Chronology

Mission Statement
About CSU Bakersfield

Early CSUB

1960's
1970's

Expansion

1980's
1990's
2000's

Environment

Research
FACT

Buildings

Dorothy Donahoe Hall
Romberg Nursing Center
Dore Theatre
Walter Stiern Library
Icardo Center
Student Union

Photographs

Alumni
Faculty
BPA
Religious Studies
English
Education

Facility for Animal Care and Treatment

Baby Owls The Facility for Animal Care and Treatment, also know as FACT, is housed on 40 acres of the California State University, Bakersfield's Environmental Studies Area on the campus. All the animals that come to FACT are native to Kern County and the Southern San Joaquin Valley. FACT works in close cooperation with the California Department of Fish and Game, providing comprehensive medical assistance and rehabilitation services to hundreds of sick, injured, and orphaned animals each year.

FACT, formally known as the Environmental Studies Area, started in 1972 with a generous grant of $30,950 from the CSB Foundation. Grant money was also acquired through the Kern County Wildlife Reservation Committee and the Kern County Fish and Game Protective Association, a private sportsman's group, and through volunteer support. The center began with three goals in mind; to assist wildlife agencies, to help the animals, and to provide students with opportunities that they would not normally have been available in environmental studies.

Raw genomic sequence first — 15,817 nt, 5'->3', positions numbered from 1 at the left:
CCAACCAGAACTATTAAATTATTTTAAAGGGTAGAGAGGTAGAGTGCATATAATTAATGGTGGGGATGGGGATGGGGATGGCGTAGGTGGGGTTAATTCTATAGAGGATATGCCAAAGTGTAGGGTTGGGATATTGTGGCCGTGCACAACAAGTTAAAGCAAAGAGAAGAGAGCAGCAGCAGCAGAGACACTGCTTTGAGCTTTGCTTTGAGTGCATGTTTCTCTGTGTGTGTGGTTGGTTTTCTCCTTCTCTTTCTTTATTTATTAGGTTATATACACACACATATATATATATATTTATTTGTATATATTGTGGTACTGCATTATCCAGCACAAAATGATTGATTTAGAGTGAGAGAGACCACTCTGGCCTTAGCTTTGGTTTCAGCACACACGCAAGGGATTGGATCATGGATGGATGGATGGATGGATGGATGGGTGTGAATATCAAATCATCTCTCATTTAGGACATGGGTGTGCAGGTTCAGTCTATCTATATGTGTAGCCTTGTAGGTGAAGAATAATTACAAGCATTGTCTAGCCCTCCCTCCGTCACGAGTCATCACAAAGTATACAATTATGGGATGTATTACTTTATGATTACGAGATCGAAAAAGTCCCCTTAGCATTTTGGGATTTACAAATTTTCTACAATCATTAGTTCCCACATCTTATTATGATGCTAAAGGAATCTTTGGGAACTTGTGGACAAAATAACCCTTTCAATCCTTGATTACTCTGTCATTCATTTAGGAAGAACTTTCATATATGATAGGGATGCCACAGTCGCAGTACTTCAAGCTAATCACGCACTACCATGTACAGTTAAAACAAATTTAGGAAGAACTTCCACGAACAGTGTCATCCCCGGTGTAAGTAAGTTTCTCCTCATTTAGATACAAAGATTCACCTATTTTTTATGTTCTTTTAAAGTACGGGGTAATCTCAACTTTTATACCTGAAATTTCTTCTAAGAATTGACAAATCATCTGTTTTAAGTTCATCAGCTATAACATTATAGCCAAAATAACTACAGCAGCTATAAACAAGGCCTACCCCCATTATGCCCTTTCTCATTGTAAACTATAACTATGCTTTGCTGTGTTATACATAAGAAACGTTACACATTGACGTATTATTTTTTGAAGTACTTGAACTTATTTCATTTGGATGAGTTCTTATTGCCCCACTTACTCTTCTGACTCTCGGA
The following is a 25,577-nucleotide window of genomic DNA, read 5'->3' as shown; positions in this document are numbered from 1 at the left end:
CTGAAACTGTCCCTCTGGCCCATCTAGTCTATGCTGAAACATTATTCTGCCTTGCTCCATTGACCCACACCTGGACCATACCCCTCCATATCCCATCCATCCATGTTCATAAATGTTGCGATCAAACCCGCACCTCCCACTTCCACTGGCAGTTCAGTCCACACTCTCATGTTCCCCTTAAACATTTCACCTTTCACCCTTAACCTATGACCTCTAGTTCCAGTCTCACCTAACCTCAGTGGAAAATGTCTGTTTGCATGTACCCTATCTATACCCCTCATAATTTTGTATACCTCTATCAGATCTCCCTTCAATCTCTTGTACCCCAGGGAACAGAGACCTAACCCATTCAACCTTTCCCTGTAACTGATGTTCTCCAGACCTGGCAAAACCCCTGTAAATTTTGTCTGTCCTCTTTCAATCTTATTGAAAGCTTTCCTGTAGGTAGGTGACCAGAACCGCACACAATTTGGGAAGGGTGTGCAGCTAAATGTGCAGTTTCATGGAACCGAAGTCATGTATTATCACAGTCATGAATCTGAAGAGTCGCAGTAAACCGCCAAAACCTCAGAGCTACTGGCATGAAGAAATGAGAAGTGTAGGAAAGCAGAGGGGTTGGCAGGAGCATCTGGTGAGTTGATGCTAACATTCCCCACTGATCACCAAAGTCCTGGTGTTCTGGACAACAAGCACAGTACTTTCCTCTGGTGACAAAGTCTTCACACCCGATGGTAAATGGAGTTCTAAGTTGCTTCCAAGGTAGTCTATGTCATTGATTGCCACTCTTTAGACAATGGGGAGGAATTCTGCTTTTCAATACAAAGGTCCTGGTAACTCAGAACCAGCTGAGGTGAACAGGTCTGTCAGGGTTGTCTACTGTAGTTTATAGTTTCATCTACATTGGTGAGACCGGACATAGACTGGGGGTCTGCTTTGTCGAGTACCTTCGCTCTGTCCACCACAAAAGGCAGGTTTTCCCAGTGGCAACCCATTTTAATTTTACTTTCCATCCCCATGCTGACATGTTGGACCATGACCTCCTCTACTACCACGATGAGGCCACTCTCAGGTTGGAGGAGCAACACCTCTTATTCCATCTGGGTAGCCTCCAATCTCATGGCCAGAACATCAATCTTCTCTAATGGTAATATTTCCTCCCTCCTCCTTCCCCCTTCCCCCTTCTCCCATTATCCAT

Front Gates to Fact Facility for Animal Care and Treatment (FACT) began in the spring of 1975 and continues to be a non-profit organization. It was originally established and run by biologist Ted Murphy. He specialized in treatment and rehabilitation of wild animals that were injured or diseased in the wild. He was especially interested in the protected or endangered species. FACT has treated Red-tailed Hawks, Prairie Falcons, Great Horned Owls, Kit Foxes, Golden Eagles, Red Shouldered Hawks and American Bitterns. These animals are taken care of by dedicated volunteers and eventually released into the wild, with retraining required for some of the wildlife. The retraining of birds includes teaching the birds how to hunt, first by putting dead food on the ground, and later leaving live food tethered to the ground.

FACT has reached out to the community through educational exhibits and environmental presentations that have been offered to the community in outreach programs. The community is invited and encouraged to take an active role in learning more about this educational facility. Volunteers give tours of the facility throughout the year free of charge to the public, allowing the community a rare opportunity to catch a glimpse of nature in a safe environment.